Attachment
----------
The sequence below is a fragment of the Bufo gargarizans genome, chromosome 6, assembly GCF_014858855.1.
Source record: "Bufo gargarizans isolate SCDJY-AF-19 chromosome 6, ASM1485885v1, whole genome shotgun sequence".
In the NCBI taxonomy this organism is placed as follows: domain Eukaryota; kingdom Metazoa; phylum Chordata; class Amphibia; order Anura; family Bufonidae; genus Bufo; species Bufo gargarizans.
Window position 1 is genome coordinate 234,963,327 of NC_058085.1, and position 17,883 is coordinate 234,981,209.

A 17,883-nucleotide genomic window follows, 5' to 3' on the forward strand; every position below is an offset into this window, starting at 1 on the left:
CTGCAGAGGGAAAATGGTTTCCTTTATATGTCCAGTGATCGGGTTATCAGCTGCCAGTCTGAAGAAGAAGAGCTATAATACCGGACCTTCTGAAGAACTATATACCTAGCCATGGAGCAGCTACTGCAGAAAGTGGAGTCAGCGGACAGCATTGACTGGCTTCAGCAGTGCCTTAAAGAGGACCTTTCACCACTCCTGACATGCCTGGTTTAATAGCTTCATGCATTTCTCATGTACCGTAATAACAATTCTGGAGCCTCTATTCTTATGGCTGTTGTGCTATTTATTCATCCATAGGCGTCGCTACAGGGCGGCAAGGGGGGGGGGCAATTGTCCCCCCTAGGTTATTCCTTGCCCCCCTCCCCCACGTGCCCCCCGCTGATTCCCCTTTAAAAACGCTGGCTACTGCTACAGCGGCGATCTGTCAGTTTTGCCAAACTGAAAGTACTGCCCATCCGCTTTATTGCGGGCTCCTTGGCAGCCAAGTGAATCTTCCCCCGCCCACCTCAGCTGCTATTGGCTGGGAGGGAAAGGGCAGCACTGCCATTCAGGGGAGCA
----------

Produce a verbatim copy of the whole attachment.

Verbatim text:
The sequence below is a fragment of the Bufo gargarizans genome, chromosome 6, assembly GCF_014858855.1.
Source record: "Bufo gargarizans isolate SCDJY-AF-19 chromosome 6, ASM1485885v1, whole genome shotgun sequence".
In the NCBI taxonomy this organism is placed as follows: domain Eukaryota; kingdom Metazoa; phylum Chordata; class Amphibia; order Anura; family Bufonidae; genus Bufo; species Bufo gargarizans.
Window position 1 is genome coordinate 234,963,327 of NC_058085.1, and position 17,883 is coordinate 234,981,209.

A 17,883-nucleotide genomic window follows, 5' to 3' on the forward strand; every position below is an offset into this window, starting at 1 on the left:
CTGCAGAGGGAAAATGGTTTCCTTTATATGTCCAGTGATCGGGTTATCAGCTGCCAGTCTGAAGAAGAAGAGCTATAATACCGGACCTTCTGAAGAACTATATACCTAGCCATGGAGCAGCTACTGCAGAAAGTGGAGTCAGCGGACAGCATTGACTGGCTTCAGCAGTGCCTTAAAGAGGACCTTTCACCACTCCTGACATGCCTGGTTTAATAGCTTCATGCATTTCTCATGTACCGTAATAACAATTCTGGAGCCTCTATTCTTATGGCTGTTGTGCTATTTATTCATCCATAGGCGTCGCTACAGGGCGGCAAGGGGGGGGGGCAATTGTCCCCCCTAGGTTATTCCTTGCCCCCCTCCCCCACGTGCCCCCCGCTGATTCCCCTTTAAAAACGCTGGCTACTGCTACAGCGGCGATCTGTCAGTTTTGCCAAACTGAAAGTACTGCCCATCCGCTTTATTGCGGGCTCCTTGGCAGCCAAGTGAATCTTCCCCCGCCCACCTCAGCTGCTATTGGCTGGGAGGGAAAGGGCAGCACTGCCATTCAGGGGAGCA